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Monthly award winners.

Pilot Safety Award of Distinction

First Lieutenant Peter Henrikson was the red air F-16 on a flight lead upgrade ride with weather solid from 5,000 to 20,000 feet Mean Sea Level (MSL). While holding at 25,000 feet MSL, he noticed his altitude and airspeed information had disappeared from the heads up display. Shortly after that, his inertial navigation system quit working. After unsuccessfully resetting his Flight Control System (FLCS), 1Lt Henrikson noticed a FLCS warning light on his panel. Realizing the severity of the multiple malfunctions, his flight lead declared an emergency for the flight and began a descent through the weather towards Hill AFB, Utah. While attempting to maintain position on his flight lead's wing, 1Lt Henrikson noticed his speed brakes had also failed. Once below the weather, 1Lt Henrikson attempted to configure his jet for landing, but the landing gear handle would not lower. After going through the checklist, he was able to successfully lower the gear handle. He did not, however, get the three green lights in the c ockpit that indicate all three gears were down and locked. While on final approach, he noticed the airplane was not handling normally at final approach speeds. He then saw his leading edge flaps were not extending at all, causing the airplane to buffet on final. 1Lt Henrikson instinctively attempted to extend the flaps manually, however the flaps were completely inoperative. He immediately pushed the power up slightly realizing a significant increase in speed would be required with no leading edge flaps. Despite all these failures, 1Lt Henrikson executed a flawless approach and landing. Once the airplane was at a safe speed, he attempted to engage the nose wheel steering and realized it had also failed. Using only his brakes to steer the aircraft, he was able to stop the aircraft on the runway. 1Lt Henrikson's superior situational awareness and outstanding airmanship prevented the loss of a valuable aircraft.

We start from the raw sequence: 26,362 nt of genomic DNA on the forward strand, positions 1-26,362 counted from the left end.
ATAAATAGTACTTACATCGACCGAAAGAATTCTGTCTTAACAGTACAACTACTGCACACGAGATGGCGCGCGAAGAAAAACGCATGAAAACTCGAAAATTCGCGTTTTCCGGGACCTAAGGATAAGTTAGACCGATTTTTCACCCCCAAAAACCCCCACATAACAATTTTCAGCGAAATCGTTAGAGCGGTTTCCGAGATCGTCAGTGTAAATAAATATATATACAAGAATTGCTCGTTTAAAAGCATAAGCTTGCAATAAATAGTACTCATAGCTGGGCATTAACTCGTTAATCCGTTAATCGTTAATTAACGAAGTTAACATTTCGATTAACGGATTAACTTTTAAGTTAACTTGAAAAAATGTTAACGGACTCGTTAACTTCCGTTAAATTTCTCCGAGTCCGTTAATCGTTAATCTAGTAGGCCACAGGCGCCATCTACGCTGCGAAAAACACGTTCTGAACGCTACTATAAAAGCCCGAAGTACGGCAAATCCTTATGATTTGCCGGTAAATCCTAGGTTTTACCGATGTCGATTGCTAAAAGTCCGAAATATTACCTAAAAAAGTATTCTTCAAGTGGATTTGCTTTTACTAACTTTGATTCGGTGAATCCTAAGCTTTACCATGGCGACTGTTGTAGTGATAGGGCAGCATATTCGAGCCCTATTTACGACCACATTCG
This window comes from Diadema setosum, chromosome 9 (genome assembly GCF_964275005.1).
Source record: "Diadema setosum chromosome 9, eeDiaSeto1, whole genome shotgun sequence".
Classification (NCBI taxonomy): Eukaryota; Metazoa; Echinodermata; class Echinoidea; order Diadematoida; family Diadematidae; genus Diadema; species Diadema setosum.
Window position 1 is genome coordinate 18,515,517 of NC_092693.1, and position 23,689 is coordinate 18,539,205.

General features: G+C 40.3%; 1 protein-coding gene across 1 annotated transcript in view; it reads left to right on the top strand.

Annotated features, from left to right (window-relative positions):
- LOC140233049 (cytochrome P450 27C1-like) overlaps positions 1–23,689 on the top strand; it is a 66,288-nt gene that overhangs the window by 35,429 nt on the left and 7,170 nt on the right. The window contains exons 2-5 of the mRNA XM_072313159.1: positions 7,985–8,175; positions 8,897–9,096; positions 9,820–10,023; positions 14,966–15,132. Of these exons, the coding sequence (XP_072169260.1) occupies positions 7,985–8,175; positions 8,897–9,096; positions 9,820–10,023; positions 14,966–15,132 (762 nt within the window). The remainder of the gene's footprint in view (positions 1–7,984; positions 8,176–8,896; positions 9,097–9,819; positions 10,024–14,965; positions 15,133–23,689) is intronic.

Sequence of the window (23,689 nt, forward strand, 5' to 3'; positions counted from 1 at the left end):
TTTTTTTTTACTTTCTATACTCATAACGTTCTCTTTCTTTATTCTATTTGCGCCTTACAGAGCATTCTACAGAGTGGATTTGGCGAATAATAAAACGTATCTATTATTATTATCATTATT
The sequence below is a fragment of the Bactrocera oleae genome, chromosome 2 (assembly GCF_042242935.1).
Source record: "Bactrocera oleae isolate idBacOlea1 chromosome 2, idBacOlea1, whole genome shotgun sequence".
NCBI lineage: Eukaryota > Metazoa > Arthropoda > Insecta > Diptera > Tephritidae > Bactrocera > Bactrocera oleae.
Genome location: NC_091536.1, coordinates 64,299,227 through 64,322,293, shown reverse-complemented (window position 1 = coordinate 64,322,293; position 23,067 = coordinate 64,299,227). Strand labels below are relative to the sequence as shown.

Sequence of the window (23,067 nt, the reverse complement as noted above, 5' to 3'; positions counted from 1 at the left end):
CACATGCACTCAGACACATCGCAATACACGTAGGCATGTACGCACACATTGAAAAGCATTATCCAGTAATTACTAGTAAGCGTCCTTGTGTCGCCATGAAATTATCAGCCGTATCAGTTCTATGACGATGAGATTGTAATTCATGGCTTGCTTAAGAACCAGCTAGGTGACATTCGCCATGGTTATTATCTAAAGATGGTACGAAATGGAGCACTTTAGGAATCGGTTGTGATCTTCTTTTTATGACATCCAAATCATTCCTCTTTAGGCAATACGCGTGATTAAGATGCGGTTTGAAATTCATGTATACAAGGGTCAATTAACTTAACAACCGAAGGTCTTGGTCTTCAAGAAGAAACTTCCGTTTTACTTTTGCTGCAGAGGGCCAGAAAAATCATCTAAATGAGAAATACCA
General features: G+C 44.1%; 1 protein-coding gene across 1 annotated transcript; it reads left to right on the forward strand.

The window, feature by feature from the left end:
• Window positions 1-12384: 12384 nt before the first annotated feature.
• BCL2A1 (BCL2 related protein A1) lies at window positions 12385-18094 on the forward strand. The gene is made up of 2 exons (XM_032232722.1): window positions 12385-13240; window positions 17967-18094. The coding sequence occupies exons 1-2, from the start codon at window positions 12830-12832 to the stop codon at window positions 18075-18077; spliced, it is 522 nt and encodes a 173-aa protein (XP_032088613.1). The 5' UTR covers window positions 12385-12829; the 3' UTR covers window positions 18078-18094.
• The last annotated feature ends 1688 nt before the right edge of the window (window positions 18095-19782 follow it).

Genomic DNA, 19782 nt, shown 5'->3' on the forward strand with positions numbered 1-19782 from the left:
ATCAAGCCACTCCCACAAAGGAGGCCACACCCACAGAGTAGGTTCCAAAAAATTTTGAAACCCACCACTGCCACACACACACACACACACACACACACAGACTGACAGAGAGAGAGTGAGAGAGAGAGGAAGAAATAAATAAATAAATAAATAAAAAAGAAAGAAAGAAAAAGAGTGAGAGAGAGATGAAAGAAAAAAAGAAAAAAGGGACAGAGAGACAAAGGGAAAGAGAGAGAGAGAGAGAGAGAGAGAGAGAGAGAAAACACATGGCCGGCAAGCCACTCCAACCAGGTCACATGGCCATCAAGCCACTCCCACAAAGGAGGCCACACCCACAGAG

Ground Safety Award of Distinction

20th Intelligence Squadron

480th Intelligence Group

Offutt AEB, Neb.